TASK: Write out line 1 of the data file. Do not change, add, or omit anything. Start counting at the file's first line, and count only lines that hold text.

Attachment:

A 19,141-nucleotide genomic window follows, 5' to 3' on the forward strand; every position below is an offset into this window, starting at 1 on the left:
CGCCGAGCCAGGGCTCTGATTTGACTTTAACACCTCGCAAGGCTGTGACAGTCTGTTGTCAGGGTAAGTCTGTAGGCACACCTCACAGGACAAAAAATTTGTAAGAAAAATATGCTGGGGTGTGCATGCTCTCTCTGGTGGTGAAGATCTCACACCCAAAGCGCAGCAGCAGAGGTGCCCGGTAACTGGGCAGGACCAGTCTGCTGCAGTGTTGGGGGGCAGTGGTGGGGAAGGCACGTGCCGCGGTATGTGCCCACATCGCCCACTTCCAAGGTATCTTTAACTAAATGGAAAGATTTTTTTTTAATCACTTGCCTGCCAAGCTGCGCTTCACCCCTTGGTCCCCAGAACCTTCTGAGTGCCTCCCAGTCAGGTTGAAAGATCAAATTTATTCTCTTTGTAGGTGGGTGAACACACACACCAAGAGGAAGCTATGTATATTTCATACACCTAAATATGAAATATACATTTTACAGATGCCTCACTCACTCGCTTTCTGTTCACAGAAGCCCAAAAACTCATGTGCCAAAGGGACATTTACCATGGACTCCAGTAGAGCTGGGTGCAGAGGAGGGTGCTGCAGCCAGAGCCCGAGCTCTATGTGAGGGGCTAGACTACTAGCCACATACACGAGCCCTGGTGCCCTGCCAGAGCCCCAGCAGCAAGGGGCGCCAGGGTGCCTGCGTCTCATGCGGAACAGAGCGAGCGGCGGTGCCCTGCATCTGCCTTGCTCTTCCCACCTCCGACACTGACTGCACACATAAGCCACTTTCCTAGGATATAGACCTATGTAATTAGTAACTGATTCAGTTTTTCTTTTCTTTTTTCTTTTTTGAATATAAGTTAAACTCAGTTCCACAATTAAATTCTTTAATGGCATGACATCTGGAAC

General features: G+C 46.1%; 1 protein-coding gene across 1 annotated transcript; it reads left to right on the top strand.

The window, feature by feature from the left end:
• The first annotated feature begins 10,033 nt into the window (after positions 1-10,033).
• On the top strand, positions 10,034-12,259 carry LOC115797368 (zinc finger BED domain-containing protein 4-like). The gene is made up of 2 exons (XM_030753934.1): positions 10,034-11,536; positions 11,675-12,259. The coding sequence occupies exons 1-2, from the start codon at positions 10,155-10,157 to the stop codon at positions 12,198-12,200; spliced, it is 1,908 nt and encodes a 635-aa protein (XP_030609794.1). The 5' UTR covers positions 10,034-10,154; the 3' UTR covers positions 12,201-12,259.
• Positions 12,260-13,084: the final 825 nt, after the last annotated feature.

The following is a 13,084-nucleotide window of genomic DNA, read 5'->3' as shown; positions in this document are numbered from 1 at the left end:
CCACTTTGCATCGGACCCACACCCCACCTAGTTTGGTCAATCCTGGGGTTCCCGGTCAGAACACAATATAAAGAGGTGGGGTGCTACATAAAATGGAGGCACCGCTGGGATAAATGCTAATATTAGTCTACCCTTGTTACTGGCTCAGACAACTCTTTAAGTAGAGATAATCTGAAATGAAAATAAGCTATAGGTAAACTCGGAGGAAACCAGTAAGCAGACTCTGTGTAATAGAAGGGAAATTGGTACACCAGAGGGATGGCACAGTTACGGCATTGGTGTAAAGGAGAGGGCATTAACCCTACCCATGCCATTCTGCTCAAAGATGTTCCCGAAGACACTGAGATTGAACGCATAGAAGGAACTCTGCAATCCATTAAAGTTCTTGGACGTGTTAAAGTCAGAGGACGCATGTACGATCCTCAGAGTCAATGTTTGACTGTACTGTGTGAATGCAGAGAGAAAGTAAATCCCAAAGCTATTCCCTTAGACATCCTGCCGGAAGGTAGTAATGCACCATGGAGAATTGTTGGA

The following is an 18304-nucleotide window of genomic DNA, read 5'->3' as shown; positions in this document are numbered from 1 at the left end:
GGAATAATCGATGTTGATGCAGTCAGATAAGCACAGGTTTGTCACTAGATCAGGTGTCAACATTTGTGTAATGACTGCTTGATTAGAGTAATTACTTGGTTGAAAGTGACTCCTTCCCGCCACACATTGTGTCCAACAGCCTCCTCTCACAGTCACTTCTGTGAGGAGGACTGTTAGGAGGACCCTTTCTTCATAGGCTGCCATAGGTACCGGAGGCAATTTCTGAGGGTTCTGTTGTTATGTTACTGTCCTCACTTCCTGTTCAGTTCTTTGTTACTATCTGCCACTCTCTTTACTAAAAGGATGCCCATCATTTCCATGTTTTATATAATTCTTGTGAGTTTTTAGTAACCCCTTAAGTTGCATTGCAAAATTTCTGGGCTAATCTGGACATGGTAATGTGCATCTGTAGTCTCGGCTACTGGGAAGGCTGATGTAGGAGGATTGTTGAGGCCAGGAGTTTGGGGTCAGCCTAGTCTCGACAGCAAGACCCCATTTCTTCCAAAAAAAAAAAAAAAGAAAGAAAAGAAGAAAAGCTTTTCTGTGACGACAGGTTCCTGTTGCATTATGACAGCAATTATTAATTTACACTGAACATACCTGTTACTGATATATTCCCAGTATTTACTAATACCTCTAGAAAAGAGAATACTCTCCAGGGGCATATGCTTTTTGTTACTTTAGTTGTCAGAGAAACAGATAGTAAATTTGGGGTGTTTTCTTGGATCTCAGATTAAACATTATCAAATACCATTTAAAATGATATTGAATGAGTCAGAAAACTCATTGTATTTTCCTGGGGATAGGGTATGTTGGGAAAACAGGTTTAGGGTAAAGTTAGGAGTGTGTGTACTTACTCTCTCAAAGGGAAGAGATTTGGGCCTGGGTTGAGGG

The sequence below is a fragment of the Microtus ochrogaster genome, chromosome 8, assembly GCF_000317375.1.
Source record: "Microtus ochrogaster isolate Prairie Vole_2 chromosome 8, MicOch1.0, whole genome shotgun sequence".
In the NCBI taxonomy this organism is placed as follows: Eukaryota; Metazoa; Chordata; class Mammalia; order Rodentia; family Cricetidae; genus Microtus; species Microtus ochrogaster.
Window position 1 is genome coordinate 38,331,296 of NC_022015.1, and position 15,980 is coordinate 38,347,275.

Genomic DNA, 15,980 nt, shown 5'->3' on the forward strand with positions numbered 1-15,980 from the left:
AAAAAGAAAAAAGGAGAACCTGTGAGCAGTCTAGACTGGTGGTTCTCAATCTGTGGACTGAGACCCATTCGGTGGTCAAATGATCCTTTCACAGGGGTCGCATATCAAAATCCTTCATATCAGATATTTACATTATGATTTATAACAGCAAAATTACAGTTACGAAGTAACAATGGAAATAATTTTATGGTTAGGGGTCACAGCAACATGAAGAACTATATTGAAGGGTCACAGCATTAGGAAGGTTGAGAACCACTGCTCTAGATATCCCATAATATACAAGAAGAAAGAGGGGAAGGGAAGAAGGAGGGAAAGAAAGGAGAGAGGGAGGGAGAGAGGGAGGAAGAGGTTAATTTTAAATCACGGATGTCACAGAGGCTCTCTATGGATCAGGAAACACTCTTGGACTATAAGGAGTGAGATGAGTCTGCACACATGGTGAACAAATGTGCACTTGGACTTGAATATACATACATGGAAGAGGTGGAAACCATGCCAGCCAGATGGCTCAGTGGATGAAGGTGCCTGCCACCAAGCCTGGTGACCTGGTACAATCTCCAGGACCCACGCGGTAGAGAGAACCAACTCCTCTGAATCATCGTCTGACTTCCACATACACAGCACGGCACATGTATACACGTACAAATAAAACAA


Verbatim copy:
A 19,141-nucleotide genomic window follows, 5' to 3' on the forward strand; every position below is an offset into this window, starting at 1 on the left: